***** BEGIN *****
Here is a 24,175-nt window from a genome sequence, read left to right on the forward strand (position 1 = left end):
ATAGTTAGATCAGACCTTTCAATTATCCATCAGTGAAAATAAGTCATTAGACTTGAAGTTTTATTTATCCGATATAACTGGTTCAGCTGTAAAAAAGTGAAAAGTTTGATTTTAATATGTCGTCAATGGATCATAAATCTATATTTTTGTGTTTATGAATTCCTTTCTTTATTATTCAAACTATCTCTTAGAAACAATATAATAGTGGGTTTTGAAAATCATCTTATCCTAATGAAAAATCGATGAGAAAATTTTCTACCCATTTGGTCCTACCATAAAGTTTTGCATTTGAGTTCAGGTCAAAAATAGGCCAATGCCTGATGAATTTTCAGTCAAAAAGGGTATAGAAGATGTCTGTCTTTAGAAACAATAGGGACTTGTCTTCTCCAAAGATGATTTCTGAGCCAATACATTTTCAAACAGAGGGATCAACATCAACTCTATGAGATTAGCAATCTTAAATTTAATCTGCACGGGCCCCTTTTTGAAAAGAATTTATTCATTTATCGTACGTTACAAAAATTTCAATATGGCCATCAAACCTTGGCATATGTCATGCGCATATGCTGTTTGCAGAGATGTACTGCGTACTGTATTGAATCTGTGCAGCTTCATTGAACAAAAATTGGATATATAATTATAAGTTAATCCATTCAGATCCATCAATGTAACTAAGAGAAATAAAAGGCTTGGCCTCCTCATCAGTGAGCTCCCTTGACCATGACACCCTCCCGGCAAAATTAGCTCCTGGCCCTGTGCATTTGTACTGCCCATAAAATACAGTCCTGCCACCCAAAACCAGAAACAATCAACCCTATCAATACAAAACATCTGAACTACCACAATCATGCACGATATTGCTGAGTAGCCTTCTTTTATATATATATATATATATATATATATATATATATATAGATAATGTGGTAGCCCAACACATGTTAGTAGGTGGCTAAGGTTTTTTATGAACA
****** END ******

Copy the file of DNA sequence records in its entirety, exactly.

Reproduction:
Here is a 24,175-nt window from a genome sequence, read left to right on the forward strand (position 1 = left end):
ATAGTTAGATCAGACCTTTCAATTATCCATCAGTGAAAATAAGTCATTAGACTTGAAGTTTTATTTATCCGATATAACTGGTTCAGCTGTAAAAAAGTGAAAAGTTTGATTTTAATATGTCGTCAATGGATCATAAATCTATATTTTTGTGTTTATGAATTCCTTTCTTTATTATTCAAACTATCTCTTAGAAACAATATAATAGTGGGTTTTGAAAATCATCTTATCCTAATGAAAAATCGATGAGAAAATTTTCTACCCATTTGGTCCTACCATAAAGTTTTGCATTTGAGTTCAGGTCAAAAATAGGCCAATGCCTGATGAATTTTCAGTCAAAAAGGGTATAGAAGATGTCTGTCTTTAGAAACAATAGGGACTTGTCTTCTCCAAAGATGATTTCTGAGCCAATACATTTTCAAACAGAGGGATCAACATCAACTCTATGAGATTAGCAATCTTAAATTTAATCTGCACGGGCCCCTTTTTGAAAAGAATTTATTCATTTATCGTACGTTACAAAAATTTCAATATGGCCATCAAACCTTGGCATATGTCATGCGCATATGCTGTTTGCAGAGATGTACTGCGTACTGTATTGAATCTGTGCAGCTTCATTGAACAAAAATTGGATATATAATTATAAGTTAATCCATTCAGATCCATCAATGTAACTAAGAGAAATAAAAGGCTTGGCCTCCTCATCAGTGAGCTCCCTTGACCATGACACCCTCCCGGCAAAATTAGCTCCTGGCCCTGTGCATTTGTACTGCCCATAAAATACAGTCCTGCCACCCAAAACCAGAAACAATCAACCCTATCAATACAAAACATCTGAACTACCACAATCATGCACGATATTGCTGAGTAGCCTTCTTTTATATATATATATATATATATATATATATATATATATAGATAATGTGGTAGCCCAACACATGTTAGTAGGTGGCTAAGGTTTTTTATGAACA